I have written about running in the past, and my view is still the same. Running is an activity that helps me focus on the present. I have to pay attention to my surroundings to stay safe from oncoming traffic and crowded footpaths. I have to pay attention to the weather. I certainly need to pay attention to the road so that I don’t slip or trip on a broken branch. I tend to focus on the future or dwell on past events, so running helps break this pattern by bringing me into the present.
Being present, being in the present, has recently become quite difficult given the uncertainty in my life. While I’ve become accustomed to a new level of not knowing – I wouldn’t say I’m comfortable, or rather my tolerance levels have increased. I’m experiencing anxiety in a way that I haven’t experienced in the past. So finding activities that keep me grounded has become a priority in my life rather than an afterthought.
So I’m actually making time to do more of what keeps me mentally healthy and grounded. This month I’m challenging myself to stick to a running schedule. Two weeks in, so far so good. The semester hasn’t started so I’ve got time to establish some good habits. My aim is to keep this grounding a priority and not to let work get in the way. Staying grounded is longer a option but a need.
It’s a new year and already I feel the need to lie down and throw the covers over my head. Like many of my family and friends, this mixture of feeling overwhelmed by uncertainty, anxiety about the future, and disappointment in how selfish society is – it’s a bit much. I’m not sure what I want to express in this blog. What I do feel is I hope it’s a space I can use that isn’t tied to my professional life. Less promo about work and more space for me. This pandemic has helped me realise how much of my life is centred around work, how much energy I put into it, and how much I’ve neglected my own mental and physical health. So this space is now less about the academic side of me and more, well , the other parts that I don’t actually get to put into words. I suppose this is my 2021 resolution. Amidst all this chaos I’d like to find my centre through some writing. So here we go.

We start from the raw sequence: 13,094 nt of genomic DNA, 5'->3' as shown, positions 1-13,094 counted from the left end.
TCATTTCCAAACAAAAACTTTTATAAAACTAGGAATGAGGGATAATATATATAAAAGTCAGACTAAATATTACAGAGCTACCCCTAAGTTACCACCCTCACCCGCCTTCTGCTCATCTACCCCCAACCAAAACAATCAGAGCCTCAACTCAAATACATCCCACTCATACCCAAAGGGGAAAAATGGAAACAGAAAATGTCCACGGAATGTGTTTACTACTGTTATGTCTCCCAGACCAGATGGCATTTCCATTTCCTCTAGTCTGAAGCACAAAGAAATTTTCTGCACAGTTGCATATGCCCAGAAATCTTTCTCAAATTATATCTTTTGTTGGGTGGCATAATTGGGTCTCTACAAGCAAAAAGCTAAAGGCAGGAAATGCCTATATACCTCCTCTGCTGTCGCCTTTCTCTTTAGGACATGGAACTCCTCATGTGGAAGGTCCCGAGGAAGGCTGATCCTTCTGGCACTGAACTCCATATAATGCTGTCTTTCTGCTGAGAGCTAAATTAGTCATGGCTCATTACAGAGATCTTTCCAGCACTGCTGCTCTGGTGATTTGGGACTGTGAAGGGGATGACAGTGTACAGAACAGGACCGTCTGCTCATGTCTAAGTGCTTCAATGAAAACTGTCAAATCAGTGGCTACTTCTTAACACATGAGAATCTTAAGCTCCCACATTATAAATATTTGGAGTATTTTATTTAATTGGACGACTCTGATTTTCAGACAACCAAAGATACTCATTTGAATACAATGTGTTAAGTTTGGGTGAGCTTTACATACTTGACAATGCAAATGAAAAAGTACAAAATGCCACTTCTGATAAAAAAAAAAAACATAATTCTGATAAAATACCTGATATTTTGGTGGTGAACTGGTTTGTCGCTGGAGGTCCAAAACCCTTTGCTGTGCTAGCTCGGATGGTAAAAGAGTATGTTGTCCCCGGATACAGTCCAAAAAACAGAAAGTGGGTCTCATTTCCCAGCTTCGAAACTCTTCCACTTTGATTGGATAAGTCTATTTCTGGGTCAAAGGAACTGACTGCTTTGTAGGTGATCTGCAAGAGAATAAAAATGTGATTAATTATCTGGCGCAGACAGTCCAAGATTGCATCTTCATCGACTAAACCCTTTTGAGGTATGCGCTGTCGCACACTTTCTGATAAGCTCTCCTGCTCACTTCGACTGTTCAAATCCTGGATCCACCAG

There’s been a lot in the news and I’m not going to focus on that today. My intention, instead, is looking at what I’m able to control in my life, as of this moment. For example, today I’ve started the Quiet Journal by Suan Cain. I’m a fan of her book, Quiet, that focuses on introversion and what that means. This new book is a kind of guide, I think, for readers to apply the concepts and ideas discussed in Quiet. Today I started on the journal prompts and gave myself some time to think and write about things that weren’t work related. And that time felt well spent. I’m not sure where I’ll be going with this guide but my overall intention is to devote more time and energy on my life outside of work, and this is one choice I made for myself today.
It’s been two days since my visit to Broughty Ferry (near Dundee, Scotland) and I’m still feeling mentally foggy. I don’t usually travel during term time, the perk of teaching at a university and all, but I wanted to catch up with my amazing friend. We don’t see each other often, maybe every two years, but this time there’s a lot going on so it was a much needed catch up.
The time away felt properly away. Usually I feel like there’s an axe over my head, hovering just enough to remind me that work is waiting. Nope. Not this time. My attitude to work has changed this past year and during my visit I didn’t feel the need to think about work, let alone do anything ‘just in case’ (hell no to checking email inbox). It was such a great feeling to be free. Well, free isn’t quite the word. I suppose more relieved, like a weight was lifted off my shoulders and I could actually be properly present with my friend.
That might explain why I feel so foggy today. It’s like I’ve been shoved back into a crowded Tube tunnel and I’ve got to make my way through the throng to get somewhere. Find my bearings. It’s noisy and dirty and I don’t have a lot of space to breath. Yet, this state feels familiar and disorientating at the same time. I suppose work is like that at the moment. I feel my mental state is on autopilot, set to cope with the work pressures. It’s jarring to be away in a state of calm, only to be thrown back into this level of stress. I suppose the mental fog is a good indicator that working this way isn’t normal.